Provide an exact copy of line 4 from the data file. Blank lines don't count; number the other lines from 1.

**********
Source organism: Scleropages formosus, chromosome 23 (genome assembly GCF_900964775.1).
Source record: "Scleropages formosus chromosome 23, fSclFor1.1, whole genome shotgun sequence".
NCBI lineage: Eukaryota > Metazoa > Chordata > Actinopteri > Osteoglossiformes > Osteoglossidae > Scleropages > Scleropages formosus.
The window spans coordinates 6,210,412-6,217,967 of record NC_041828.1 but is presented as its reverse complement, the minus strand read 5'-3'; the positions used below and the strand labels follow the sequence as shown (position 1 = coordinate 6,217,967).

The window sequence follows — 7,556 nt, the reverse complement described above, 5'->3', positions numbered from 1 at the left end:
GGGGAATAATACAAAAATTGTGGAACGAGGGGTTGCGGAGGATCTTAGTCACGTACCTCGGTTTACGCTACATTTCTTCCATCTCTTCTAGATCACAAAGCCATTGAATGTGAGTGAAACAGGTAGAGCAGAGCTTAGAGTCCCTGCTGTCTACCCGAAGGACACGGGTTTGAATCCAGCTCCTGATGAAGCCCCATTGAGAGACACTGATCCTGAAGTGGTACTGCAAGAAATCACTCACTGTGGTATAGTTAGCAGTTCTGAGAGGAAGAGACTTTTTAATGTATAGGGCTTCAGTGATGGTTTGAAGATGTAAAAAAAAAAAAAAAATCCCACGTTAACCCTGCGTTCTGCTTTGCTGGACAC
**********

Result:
The window spans coordinates 6,210,412-6,217,967 of record NC_041828.1 but is presented as its reverse complement, the minus strand read 5'-3'; the positions used below and the strand labels follow the sequence as shown (position 1 = coordinate 6,217,967).